Independent from Long Beach, California on February 27, 1969 · Page 9
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Independent from Long Beach, California · Page 9

Long Beach, California
Issue Date:
Thursday, February 27, 1969
Page 9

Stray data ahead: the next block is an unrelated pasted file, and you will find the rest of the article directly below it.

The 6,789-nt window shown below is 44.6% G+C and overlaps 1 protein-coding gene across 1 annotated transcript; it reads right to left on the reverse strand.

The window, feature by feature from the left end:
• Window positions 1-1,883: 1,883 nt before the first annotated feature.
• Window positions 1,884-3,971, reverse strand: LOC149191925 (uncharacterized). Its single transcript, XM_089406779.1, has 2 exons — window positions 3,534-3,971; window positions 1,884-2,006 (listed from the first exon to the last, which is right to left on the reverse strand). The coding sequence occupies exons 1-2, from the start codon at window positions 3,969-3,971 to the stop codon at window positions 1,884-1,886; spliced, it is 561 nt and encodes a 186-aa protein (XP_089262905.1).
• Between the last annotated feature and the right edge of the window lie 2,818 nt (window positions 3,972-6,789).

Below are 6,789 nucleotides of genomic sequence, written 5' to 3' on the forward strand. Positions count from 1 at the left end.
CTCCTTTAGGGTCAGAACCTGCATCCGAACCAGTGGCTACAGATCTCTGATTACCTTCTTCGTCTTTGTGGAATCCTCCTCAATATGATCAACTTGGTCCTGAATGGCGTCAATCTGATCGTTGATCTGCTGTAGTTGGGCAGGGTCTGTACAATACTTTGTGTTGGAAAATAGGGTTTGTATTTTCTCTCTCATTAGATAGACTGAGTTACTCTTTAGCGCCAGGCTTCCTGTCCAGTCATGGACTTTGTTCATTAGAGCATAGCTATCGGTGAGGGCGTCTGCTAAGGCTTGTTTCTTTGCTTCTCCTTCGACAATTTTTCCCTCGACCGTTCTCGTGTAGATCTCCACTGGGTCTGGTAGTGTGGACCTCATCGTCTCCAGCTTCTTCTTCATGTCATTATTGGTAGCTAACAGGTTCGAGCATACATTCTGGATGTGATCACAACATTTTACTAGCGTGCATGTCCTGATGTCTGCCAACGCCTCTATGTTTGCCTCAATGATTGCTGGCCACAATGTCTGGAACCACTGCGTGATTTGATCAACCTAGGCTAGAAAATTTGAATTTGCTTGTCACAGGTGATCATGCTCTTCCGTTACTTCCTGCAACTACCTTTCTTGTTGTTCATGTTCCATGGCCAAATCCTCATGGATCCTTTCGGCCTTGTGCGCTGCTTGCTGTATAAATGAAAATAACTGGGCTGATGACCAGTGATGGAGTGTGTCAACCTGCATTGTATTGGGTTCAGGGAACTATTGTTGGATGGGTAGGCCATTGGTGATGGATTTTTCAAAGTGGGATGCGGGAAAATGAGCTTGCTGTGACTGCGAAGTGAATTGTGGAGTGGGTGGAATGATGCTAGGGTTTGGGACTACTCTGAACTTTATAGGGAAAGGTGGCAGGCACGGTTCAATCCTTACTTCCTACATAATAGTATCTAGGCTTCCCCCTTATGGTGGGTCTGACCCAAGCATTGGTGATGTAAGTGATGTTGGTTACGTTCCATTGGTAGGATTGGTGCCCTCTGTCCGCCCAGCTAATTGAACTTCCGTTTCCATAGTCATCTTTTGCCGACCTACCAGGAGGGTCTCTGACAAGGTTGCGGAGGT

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.IO--INDEPENDENT (AM) PRESS-TELEGRAM (PM) , OH)., 1»U'l · VAKK SUICIDI-; TRY TO AVOID TORTURE Pueblo Marine Cut Wrists CORONADO (UPI) -- Driven to despair by fierce beatings of North Korean guards, a Marine sergeant from the USS Pueblo slashed his wrists in a fake suicide try. The c h o c k e d Communists called off his torture. Testimony given in secret by Sgt. Robert J. Hammond. 23. of Cornish, N.H., was made public in an edited version by the Navy Wednesday. Hammond and the Pueblo's only other Marine. Spt. Robert . Chiefs. 24, of Chillom Terrace, Md.. testified behind closed doors Tuesday before a five-admiral court of inquiry into the Pueblo affair. Hammond's fake suicide try occurred during "hell week" shortly before the Pueblo crew was released after 11 months of imprisonment in North Korea. Testifying that he grew "quile terrorized" and saw no end to the captivity, Hammond said he began to think about suicide. He first planned to attack bis guards in hopes he would be killed "and take a couple with me." The strategy lit eventually adopied was almost loo successful. Hammond related. He broke a mirror and slashed his wrists while lying in his cot at night. The Marine said he bled so profusely he thought he might really die. The bleeding finally slowed and Communist jailers found him lying in a blood-soaked bunk. "1 told the guard he was chicken because he wouldn't kill me," said. He was forced to get up and clean up The Marine said he later was "bawled out" Korean officers but the torture came to an Hammond the mess, by North end. Hammond was the third Pueblo man to disclose that he considered suicide while in captivity. The others were Lt. (J.G.) Timothy Harrison, 23, of Jacksonville, Fla.. who testified last week, and skipper l.loyd M. Ducher. "Hell week" that led to Hammond's suicide try resulted from discovery by the Communists that Americans had been making obscene finger gestures in propaganda pictures. Many of the Pueblo's 74 enlisted personnel were beaten in an effort to make them tell who instigated ihe plot. Testimony so far has indicated the North Koreans never found out. Hammond and Chicca are believed lo have been the only men on the Pueblo with Korean language training. The Navy has declined to comment on the fact and there was no reference to H in the Navy-edited summary of their testimony. Early in his captivity. Hammond took a six-hour beating before agreeing lo confess falsely that the Pueblo intruded into North Korean waters. Hammond and Chicca both said there was no treacherous behavior by members of the Pueblo crew, though Chicca (old the court that "some people were more passive than others." Repair of Carrier * Enterprise Pushed PKARl. HARBOR. HAWAII (UPI) -- The Navy a n n o u n c e d Wednesday that it expects repair work on the aircraft carrier USS Enterprise to he completed next month. The nuclear-powered vessel was damaged Jan. 14 by fire and exploding bombs while on manue- vers southwest of Honolulu. HOPE DIM FOR 35 ON PLANE HAWTHORNE. N c v. (UPD-- More than cipht days have passed since Hie "gamblers special" airliner with 35 persons aboard disappeared south of here, and authorities said there was little hope of finding any survivors. Thirteen aircraft, six from Nevada Civil Air Patrol and seven from the California CAP. flew patterns over the rugged icr- rain Wednesday to no avail. The "special" was on a r e t u r n flight to Long Beach with passengers who had come here to relax at a local casino. On its return, the airliner was presumed d o w n where in s o m e - ihe snow-capped mountains south of here where peaks reach as far as 13.000 feel. Severe _ storms have hampered ' search opera- lions much of this week but Wednesday the sun managed to show its face. But the weatherman predicted that another storm was moving in and should hil this area sometime late lodav or early Friday. Claremont Officials Hide Negroes; Fear Unjust Reprisals for Blasts CLAREMONT I/Pi -College officials hid out members of the Black Students Union in fear the students might unjustly be accused of setting bombs that exploded Tuesday in two buildings of the Claremont Colleges. The homemade bombs burst within minutes of each other, one in the hands of Mary Ann Keal- ley, 20. Mrs. Keatley, a bride since September, lost part of her right hand and faces possible loss of vision. Dr. Mark H. Curtis, provost of the Claremont Colleges, said about 65 minority students found new lodgings "with our assistance" because it was feared the students would become targets for retaliation. The campus has been the scene in the past few months of an emotional debate between the militant Negro group and the administration over implementation of a black studies program and admission of more minority students. Curtis said "there already have been -- without foundation -- accusations that they were responsible. It was feared there might be retaliation. They have been given police protection. "If there is any connection between the. dispute over the introduction of n. black studies program and these bombings, 1 cannot see it and I refuse to speculate on this point." Mrs. Keatley, a secre- POT-LADEN PLANE CRASHES; 2 HELD EL CENTRO M'l -Sheriff's deputies investigating a report o[ a Palos Verdes Man, 'Pot' Seized in South A 23-year-old man, who gave his address as Palos Verdes, was arrested and SI0,000 worth of marijuana was seized Wedncs day in New Orleans by federal narcotics officers. Thomas Ray Feder, the suspect, was released from Ihe Army in November 1QG8, agents said, and has had no known regular occupation since then. Fifteen pounds of marijuana wnre seized. downed plane, found a t w i n engine Piper Aztec in the Carrizo Badlands west, of here. inside, they said, were 700 pounds of marijuana. Outside were two sets of tracks. Officers started tracking. Not. far away, they said, they found another 1.000 pounds of marijuana under a bush. The tracks continued. Persevering, deputies caught up with and hooked 1111 suspicion of s m u g g 1 i n g Wednesday Samuel Jack Vincc, o9, Indio, and William Anthony Sayr-e, 2fi, San Francisco. The marijuana, officers said, had a retail value of more than $1 million. tary in Pomona College's political science department, was picking up mail at the post office serving the six Claremont. Colleges when the device exploded in her hands. Moments later a bomb exploded in a women's restroom next to an auditorium in Scripps College cm the other side of the campus. No one was in- iureu, hut the. explosion shattered marble partitions, tore tiles and plaster, and blew out windows and doors. Police say both devices were of similar construction, but that there were no suspects. Mrs. Keatley was taken to Pomona Valley Community Hospital, where doctors listed her in good condition. Her husband, Ttr.bert, is a student at ClaiKinont. The Claremont complex CAN YOU PASS THE TENSION TEST? of six colleges had been plagued by fires of suspi- ciour, origin recenlly. In January, a blaze in the lobby of the men's dormi- cory caused more than ?25,000 damage and was listed as possible arson. Early Monday a false alarm was turned in at Ciaremont Men's College. Firemen responded, but it was only after they left that a Tire was set in a trash can. 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